Mitchell and Webb
- Brian Donaldson
- 13 November 2006
Ubiquitous comedy duo David Mitchell and Robert Webb have come a long way from their early shows at the Edinburgh Fringe. Brian Donaldson catches up with the pair behind Channel 4’s Peep Show as they prepare to bring their live show to Glasgow.
They may well be the gentle men of comedy but interviewing David Mitchell and Robert Webb is still an unsettling experience. The whole exchange is not unlike an episode of their glorious Channel 4 success, Peep Show. After all, they do look almost exactly like that sitcom’s social buffoons, with Mitchell (who plays the saucer-eyed, dark-haired, plummier one, Mark Corrigan) dressed in a checked shirt and light brown corduroy-based trousers, sipping tea, and Webb (who is the angular, fair-haired, scummier one, Jeremy ‘Jez’ Osborne) wearing a long-sleeved t-shirt and jeans, gulping coffee and sucking on Marlboro Lights. Each time I look at them they are staring back at me in the straight to camera, point-of-view technique which helped make the show fresh and exciting. As I ask my questions, I have no insight into their internal monologues (the sitcom’s other main device) but considering they have an audition for an advert in an hour and another date on their national tour later tonight, I wouldn’t blame them for having a Peep Show-like mind-drift.
We meet in the brasserie of Birmingham’s Malmaison, the noon after the first of their two shows at Coventry’s Warwick Arts Centre. It was a virtual sell-out, but the pair remark on the relative coldness of that audience which, to be blunt, has been mirrored in the tour’s reviews so far. One taunted that the show ‘stops just short of being funny’ with both laying the blame at the performers’ feet for not giving the audience a good enough time.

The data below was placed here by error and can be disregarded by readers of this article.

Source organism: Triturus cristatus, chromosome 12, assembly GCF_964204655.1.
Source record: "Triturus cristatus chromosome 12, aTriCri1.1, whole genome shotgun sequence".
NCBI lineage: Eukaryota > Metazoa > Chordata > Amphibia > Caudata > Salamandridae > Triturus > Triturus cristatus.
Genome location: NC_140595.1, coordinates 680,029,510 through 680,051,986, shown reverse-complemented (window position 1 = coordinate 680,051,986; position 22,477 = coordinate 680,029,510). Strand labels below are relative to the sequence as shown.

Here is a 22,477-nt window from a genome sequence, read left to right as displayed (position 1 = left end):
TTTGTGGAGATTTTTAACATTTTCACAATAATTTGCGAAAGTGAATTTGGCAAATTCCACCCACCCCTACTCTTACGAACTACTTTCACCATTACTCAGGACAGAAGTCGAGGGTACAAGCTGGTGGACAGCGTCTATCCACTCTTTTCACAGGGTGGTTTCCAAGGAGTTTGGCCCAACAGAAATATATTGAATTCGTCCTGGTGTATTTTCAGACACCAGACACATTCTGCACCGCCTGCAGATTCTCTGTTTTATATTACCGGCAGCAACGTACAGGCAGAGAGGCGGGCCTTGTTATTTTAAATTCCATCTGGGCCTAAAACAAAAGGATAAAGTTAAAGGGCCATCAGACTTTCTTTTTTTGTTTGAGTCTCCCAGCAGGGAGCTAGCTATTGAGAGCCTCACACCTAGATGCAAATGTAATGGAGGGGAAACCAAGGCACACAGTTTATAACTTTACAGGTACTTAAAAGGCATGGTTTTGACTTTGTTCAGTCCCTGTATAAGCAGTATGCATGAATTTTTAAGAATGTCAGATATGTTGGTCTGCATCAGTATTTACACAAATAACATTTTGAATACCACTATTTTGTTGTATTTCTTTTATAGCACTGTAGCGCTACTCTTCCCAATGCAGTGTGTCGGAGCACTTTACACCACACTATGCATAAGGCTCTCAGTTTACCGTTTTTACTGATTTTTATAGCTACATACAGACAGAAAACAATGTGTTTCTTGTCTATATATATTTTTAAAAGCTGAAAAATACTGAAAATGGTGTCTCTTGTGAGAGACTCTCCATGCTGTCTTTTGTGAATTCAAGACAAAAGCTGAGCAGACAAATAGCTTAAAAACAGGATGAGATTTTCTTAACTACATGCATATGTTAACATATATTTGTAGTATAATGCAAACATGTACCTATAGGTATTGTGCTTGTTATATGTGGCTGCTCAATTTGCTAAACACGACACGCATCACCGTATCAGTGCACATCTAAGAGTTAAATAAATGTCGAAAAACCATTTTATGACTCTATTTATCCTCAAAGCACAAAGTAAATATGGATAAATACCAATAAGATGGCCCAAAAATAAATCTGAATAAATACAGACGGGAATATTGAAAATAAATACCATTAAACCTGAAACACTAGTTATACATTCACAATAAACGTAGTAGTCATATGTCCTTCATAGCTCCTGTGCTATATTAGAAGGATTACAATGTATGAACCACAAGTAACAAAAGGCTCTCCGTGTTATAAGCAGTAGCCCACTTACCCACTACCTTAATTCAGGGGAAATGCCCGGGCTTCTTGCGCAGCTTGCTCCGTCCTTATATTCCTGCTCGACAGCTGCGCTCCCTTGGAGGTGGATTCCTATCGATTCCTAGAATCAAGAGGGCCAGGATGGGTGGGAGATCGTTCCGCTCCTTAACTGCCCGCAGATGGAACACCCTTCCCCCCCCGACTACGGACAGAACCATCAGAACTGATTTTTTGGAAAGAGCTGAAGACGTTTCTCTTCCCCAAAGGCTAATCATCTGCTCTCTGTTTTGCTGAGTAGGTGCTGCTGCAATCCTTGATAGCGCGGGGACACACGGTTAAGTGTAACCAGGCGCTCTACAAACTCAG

Had those reviewers returned to the Midlands leg, they’d have witnessed a far sharper, more inspired set, which admittedly doesn’t fully get into its stride until the second half as the crowd roared with delight at Mitchell’s pastiche of an excitable voiceover for Sky Sports football and went positively ballistic at Webb’s stab into the ludicrous world of mime. The critics might still have been annoyed that some of the sketches were straight out of the just finished BBC2 series, That Mitchell and Webb Look, but, in their defence, Python were hardly keen to drop the parrot sketch from their stage shows and Oasis would probably be crucified if they came up with a live set of completely new songs.
The people at a Mitchell and Webb show are your archetypical cross-section: couples of twenty, thirty and fortysomethings; tiny-bespectacled students; trios and quartets of lagery blokes. ‘The older ones will go for the more thoughtful sketches like the Queen’s execution and, um, um, well, whatever other thoughtful ones we have,’ notes Webb. Odd this, considering that if nothing else, the work of Mitchell and Webb comes directly from sharp and considered minds and is enjoyed by comedy fans who want more from their sketch routines than acres of slapstick violence and legions of catchphrases. ‘We haven’t particularly fought it but we don’t start out with a sketch thinking what would be a good catchphrase, and I don’t think anyone does,’ says Webb. ‘They’ve cropped up by accident or for practical reasons. When we did the snooker commentators for the radio (That Mitchell and Webb Sound), we needed to establish who and where they were quickly so you get the clack of the balls and “oh, that’s a bad miss”.’